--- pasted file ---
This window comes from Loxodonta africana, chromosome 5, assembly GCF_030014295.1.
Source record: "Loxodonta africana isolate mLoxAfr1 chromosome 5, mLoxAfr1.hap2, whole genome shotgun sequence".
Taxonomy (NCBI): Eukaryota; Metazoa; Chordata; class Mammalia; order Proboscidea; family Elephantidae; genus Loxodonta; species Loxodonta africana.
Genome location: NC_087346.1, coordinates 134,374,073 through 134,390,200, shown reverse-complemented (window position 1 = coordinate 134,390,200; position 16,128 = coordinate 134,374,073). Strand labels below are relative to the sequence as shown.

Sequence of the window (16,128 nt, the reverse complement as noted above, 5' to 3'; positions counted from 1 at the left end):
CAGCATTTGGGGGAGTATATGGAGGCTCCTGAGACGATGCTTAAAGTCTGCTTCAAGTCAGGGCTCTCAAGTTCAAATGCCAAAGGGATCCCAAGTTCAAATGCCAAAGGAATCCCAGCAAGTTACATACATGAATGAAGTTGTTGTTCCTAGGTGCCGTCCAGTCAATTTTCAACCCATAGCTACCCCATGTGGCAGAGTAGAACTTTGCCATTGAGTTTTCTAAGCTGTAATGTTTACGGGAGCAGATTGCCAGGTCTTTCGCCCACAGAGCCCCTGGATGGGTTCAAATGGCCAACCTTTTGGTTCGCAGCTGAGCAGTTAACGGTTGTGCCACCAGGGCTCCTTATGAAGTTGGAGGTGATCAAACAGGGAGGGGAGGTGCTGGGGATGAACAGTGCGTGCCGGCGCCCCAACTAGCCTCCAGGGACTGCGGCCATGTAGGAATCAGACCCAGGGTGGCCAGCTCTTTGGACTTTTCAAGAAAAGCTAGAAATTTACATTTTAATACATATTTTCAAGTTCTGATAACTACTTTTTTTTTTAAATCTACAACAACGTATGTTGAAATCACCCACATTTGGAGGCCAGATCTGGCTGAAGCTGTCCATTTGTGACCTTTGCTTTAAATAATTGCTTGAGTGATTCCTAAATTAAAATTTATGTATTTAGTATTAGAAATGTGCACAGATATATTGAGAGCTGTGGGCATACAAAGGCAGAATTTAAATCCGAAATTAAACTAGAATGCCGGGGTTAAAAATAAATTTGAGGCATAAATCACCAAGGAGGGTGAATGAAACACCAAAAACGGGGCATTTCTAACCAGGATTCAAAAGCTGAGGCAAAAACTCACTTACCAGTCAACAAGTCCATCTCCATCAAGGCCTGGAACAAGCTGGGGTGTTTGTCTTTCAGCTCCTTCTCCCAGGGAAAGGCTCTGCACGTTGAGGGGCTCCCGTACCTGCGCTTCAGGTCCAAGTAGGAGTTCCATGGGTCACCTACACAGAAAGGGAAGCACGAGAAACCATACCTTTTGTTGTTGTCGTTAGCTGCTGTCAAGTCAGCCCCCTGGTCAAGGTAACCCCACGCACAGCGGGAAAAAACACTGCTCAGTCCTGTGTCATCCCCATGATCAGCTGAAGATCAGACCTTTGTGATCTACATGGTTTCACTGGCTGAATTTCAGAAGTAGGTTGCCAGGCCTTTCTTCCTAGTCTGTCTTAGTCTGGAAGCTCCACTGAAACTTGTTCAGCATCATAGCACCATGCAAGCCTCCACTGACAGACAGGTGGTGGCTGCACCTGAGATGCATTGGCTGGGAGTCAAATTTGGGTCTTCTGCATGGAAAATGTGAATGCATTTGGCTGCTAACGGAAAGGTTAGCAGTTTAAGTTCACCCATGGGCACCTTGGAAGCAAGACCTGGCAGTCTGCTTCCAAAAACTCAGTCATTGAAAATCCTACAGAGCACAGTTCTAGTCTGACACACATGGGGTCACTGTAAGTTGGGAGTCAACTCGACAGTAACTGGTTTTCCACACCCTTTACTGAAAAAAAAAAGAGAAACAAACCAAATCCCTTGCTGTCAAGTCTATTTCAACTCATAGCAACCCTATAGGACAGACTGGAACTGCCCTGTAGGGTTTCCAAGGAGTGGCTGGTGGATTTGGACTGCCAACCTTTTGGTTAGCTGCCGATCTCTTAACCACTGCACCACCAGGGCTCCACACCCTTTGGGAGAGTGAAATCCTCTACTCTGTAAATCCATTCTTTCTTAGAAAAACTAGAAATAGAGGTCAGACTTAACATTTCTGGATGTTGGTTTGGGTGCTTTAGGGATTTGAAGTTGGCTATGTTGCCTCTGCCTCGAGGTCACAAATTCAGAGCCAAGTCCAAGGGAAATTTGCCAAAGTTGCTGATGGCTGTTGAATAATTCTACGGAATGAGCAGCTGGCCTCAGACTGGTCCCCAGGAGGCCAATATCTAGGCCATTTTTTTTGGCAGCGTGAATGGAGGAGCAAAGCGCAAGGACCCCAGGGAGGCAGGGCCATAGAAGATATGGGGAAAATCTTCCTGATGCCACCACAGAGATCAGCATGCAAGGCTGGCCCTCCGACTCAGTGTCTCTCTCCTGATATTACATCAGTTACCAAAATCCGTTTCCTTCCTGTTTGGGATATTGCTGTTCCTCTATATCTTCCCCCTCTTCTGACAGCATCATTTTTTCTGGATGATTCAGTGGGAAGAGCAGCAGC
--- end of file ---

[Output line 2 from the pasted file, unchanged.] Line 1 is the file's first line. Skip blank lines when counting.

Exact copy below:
Source record: "Loxodonta africana isolate mLoxAfr1 chromosome 5, mLoxAfr1.hap2, whole genome shotgun sequence".